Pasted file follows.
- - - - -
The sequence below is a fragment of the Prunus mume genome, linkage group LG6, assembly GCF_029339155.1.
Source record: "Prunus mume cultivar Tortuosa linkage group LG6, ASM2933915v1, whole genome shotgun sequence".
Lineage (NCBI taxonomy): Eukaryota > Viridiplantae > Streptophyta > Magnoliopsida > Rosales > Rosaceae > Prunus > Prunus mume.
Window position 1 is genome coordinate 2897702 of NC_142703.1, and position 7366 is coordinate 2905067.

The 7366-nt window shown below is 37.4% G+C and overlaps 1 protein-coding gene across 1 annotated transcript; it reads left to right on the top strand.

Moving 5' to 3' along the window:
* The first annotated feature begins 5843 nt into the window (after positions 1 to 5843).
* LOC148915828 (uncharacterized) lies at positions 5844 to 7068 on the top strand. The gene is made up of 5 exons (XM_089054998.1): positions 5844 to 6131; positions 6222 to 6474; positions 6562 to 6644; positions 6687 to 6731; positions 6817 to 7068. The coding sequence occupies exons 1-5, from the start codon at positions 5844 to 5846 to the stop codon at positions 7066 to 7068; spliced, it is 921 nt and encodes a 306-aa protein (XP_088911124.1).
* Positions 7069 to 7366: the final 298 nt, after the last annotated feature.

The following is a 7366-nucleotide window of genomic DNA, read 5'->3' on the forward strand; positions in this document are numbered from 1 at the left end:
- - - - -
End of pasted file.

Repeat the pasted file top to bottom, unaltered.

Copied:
The sequence below is a fragment of the Prunus mume genome, linkage group LG6, assembly GCF_029339155.1.
Source record: "Prunus mume cultivar Tortuosa linkage group LG6, ASM2933915v1, whole genome shotgun sequence".
Lineage (NCBI taxonomy): Eukaryota > Viridiplantae > Streptophyta > Magnoliopsida > Rosales > Rosaceae > Prunus > Prunus mume.
Window position 1 is genome coordinate 2897702 of NC_142703.1, and position 7366 is coordinate 2905067.

The 7366-nt window shown below is 37.4% G+C and overlaps 1 protein-coding gene across 1 annotated transcript; it reads left to right on the top strand.

Moving 5' to 3' along the window:
* The first annotated feature begins 5843 nt into the window (after positions 1 to 5843).
* LOC148915828 (uncharacterized) lies at positions 5844 to 7068 on the top strand. The gene is made up of 5 exons (XM_089054998.1): positions 5844 to 6131; positions 6222 to 6474; positions 6562 to 6644; positions 6687 to 6731; positions 6817 to 7068. The coding sequence occupies exons 1-5, from the start codon at positions 5844 to 5846 to the stop codon at positions 7066 to 7068; spliced, it is 921 nt and encodes a 306-aa protein (XP_088911124.1).
* Positions 7069 to 7366: the final 298 nt, after the last annotated feature.

The following is a 7366-nucleotide window of genomic DNA, read 5'->3' on the forward strand; positions in this document are numbered from 1 at the left end: